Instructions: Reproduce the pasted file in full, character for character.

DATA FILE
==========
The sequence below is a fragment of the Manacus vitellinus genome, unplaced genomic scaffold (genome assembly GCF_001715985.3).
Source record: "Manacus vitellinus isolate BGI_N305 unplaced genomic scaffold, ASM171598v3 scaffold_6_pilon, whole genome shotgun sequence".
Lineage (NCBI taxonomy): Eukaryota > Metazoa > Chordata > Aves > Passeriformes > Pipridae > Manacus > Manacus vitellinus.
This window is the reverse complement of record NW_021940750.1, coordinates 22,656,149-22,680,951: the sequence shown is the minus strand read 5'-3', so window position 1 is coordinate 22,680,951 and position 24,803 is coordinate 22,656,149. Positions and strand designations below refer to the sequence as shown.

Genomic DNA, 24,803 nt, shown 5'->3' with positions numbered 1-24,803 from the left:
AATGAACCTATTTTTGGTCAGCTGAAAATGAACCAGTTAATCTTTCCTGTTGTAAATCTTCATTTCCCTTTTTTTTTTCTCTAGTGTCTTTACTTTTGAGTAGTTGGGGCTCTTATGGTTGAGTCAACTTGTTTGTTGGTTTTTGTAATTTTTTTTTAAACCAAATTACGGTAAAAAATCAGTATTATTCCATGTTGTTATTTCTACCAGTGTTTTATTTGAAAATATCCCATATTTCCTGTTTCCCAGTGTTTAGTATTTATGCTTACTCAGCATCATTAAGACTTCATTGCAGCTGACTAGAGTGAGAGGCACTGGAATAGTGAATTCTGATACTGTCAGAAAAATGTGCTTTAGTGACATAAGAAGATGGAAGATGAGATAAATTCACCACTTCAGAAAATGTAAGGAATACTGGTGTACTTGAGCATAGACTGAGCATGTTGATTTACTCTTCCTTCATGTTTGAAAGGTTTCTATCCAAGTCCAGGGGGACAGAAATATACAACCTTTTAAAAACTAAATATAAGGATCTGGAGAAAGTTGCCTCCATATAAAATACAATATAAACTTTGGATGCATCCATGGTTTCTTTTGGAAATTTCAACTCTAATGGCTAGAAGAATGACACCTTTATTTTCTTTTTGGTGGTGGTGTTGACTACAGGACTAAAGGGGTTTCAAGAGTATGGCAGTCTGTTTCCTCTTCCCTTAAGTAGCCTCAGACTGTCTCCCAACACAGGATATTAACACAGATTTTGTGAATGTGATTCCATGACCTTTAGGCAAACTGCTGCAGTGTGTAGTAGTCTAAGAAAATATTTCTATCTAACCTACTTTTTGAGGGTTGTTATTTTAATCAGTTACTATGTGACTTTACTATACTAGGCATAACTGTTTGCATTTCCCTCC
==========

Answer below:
The sequence below is a fragment of the Manacus vitellinus genome, unplaced genomic scaffold (genome assembly GCF_001715985.3).
Source record: "Manacus vitellinus isolate BGI_N305 unplaced genomic scaffold, ASM171598v3 scaffold_6_pilon, whole genome shotgun sequence".
Lineage (NCBI taxonomy): Eukaryota > Metazoa > Chordata > Aves > Passeriformes > Pipridae > Manacus > Manacus vitellinus.
This window is the reverse complement of record NW_021940750.1, coordinates 22,656,149-22,680,951: the sequence shown is the minus strand read 5'-3', so window position 1 is coordinate 22,680,951 and position 24,803 is coordinate 22,656,149. Positions and strand designations below refer to the sequence as shown.

Genomic DNA, 24,803 nt, shown 5'->3' with positions numbered 1-24,803 from the left:
AATGAACCTATTTTTGGTCAGCTGAAAATGAACCAGTTAATCTTTCCTGTTGTAAATCTTCATTTCCCTTTTTTTTTTCTCTAGTGTCTTTACTTTTGAGTAGTTGGGGCTCTTATGGTTGAGTCAACTTGTTTGTTGGTTTTTGTAATTTTTTTTTAAACCAAATTACGGTAAAAAATCAGTATTATTCCATGTTGTTATTTCTACCAGTGTTTTATTTGAAAATATCCCATATTTCCTGTTTCCCAGTGTTTAGTATTTATGCTTACTCAGCATCATTAAGACTTCATTGCAGCTGACTAGAGTGAGAGGCACTGGAATAGTGAATTCTGATACTGTCAGAAAAATGTGCTTTAGTGACATAAGAAGATGGAAGATGAGATAAATTCACCACTTCAGAAAATGTAAGGAATACTGGTGTACTTGAGCATAGACTGAGCATGTTGATTTACTCTTCCTTCATGTTTGAAAGGTTTCTATCCAAGTCCAGGGGGACAGAAATATACAACCTTTTAAAAACTAAATATAAGGATCTGGAGAAAGTTGCCTCCATATAAAATACAATATAAACTTTGGATGCATCCATGGTTTCTTTTGGAAATTTCAACTCTAATGGCTAGAAGAATGACACCTTTATTTTCTTTTTGGTGGTGGTGTTGACTACAGGACTAAAGGGGTTTCAAGAGTATGGCAGTCTGTTTCCTCTTCCCTTAAGTAGCCTCAGACTGTCTCCCAACACAGGATATTAACACAGATTTTGTGAATGTGATTCCATGACCTTTAGGCAAACTGCTGCAGTGTGTAGTAGTCTAAGAAAATATTTCTATCTAACCTACTTTTTGAGGGTTGTTATTTTAATCAGTTACTATGTGACTTTACTATACTAGGCATAACTGTTTGCATTTCCCTCC